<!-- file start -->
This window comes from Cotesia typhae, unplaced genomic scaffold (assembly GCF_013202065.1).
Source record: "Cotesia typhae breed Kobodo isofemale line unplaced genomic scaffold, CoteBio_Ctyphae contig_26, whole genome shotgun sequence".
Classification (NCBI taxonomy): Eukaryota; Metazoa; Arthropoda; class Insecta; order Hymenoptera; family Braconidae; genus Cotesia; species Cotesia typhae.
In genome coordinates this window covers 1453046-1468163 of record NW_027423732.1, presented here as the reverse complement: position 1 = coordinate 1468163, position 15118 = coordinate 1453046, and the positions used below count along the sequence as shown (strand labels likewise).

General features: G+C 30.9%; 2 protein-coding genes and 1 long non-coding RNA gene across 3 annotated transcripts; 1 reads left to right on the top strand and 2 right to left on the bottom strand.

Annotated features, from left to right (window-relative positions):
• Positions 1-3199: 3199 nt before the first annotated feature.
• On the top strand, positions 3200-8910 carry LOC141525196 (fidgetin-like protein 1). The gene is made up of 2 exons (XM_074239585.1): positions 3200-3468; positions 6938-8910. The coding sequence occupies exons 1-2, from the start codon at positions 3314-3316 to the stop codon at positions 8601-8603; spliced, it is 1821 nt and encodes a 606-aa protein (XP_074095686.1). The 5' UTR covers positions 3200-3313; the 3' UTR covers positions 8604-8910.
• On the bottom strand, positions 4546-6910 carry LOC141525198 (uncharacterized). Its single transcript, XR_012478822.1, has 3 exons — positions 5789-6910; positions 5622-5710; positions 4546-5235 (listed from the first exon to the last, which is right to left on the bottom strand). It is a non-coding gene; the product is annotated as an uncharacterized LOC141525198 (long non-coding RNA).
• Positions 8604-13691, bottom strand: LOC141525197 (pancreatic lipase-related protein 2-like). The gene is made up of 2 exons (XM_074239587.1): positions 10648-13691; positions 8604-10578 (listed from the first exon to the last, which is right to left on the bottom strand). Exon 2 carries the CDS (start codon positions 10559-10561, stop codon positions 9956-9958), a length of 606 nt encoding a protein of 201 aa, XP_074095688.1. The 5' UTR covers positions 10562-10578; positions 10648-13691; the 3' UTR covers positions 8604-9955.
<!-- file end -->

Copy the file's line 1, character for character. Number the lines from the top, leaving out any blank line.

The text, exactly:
This window comes from Cotesia typhae, unplaced genomic scaffold (assembly GCF_013202065.1).